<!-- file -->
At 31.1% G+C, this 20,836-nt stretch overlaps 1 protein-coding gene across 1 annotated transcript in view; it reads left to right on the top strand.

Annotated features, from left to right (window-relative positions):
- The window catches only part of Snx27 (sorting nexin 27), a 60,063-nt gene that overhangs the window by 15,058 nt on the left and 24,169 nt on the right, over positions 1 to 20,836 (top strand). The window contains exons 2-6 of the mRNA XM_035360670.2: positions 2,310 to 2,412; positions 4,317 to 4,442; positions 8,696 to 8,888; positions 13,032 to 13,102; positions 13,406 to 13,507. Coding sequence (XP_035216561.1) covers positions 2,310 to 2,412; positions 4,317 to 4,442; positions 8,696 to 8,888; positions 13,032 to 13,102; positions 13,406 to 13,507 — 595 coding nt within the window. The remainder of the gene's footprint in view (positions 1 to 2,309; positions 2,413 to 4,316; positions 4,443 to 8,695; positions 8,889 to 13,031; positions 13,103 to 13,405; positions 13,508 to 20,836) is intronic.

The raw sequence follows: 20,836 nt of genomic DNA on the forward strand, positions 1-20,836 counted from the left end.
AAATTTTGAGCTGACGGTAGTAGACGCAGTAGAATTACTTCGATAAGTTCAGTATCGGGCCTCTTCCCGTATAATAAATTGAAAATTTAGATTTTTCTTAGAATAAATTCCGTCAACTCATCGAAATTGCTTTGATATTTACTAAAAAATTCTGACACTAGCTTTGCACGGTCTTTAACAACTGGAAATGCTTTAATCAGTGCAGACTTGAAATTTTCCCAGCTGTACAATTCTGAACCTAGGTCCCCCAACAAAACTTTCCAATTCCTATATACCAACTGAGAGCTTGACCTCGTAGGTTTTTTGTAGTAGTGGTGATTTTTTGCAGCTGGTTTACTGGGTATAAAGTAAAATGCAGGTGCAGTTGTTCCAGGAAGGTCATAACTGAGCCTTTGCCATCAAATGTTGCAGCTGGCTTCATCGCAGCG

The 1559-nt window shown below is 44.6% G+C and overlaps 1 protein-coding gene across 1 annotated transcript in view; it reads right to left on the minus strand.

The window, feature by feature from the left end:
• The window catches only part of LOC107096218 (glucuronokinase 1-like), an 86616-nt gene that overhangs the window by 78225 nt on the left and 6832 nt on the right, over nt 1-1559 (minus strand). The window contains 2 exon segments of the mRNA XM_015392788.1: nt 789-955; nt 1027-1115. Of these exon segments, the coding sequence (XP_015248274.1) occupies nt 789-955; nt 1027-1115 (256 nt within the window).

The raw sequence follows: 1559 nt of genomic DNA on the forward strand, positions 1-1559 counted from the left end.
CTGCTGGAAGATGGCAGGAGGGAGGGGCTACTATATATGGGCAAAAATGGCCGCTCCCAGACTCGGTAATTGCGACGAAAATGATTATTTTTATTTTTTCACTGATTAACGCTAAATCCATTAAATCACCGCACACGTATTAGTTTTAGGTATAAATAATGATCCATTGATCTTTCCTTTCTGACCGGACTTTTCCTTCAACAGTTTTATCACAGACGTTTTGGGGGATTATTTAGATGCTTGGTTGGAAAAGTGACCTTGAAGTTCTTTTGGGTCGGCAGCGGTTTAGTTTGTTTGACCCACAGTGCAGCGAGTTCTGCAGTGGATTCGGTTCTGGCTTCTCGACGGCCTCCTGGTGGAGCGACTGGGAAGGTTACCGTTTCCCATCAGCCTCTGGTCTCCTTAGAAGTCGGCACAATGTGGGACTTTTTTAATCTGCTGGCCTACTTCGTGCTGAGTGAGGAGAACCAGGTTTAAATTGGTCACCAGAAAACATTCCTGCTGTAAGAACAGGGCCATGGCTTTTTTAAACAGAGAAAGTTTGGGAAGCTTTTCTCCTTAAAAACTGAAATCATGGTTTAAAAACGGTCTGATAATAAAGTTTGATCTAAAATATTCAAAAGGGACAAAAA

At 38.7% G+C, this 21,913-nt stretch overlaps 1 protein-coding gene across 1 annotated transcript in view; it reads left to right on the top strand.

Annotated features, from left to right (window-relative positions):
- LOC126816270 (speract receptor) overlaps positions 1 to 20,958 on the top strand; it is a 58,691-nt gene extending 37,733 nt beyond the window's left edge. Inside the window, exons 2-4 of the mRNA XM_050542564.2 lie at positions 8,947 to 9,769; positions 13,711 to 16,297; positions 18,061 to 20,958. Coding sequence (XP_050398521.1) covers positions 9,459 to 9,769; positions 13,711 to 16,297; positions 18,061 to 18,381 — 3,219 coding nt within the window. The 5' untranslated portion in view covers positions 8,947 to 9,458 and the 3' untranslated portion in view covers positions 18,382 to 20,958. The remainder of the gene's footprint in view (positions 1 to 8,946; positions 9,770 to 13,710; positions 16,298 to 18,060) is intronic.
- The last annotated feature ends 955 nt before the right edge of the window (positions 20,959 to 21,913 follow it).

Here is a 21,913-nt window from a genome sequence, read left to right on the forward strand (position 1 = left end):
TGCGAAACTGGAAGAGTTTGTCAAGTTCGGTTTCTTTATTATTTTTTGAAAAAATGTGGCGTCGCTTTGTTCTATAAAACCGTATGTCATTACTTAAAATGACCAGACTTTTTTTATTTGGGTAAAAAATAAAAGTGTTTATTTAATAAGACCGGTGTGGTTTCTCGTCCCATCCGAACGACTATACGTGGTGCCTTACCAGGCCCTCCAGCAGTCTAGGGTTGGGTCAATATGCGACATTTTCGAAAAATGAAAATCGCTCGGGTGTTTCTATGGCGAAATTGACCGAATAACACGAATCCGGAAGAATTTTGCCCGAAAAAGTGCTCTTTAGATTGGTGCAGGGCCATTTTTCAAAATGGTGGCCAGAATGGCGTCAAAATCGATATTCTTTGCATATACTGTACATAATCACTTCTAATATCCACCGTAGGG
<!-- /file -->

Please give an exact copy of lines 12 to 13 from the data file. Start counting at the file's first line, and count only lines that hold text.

Annotated features, from left to right (window-relative positions):
- LOC126816270 (speract receptor) overlaps positions 1 to 20,958 on the top strand; it is a 58,691-nt gene extending 37,733 nt beyond the window's left edge. Inside the window, exons 2-4 of the mRNA XM_050542564.2 lie at positions 8,947 to 9,769; positions 13,711 to 16,297; positions 18,061 to 20,958. Coding sequence (XP_050398521.1) covers positions 9,459 to 9,769; positions 13,711 to 16,297; positions 18,061 to 18,381 — 3,219 coding nt within the window. The 5' untranslated portion in view covers positions 8,947 to 9,458 and the 3' untranslated portion in view covers positions 18,382 to 20,958. The remainder of the gene's footprint in view (positions 1 to 8,946; positions 9,770 to 13,710; positions 16,298 to 18,060) is intronic.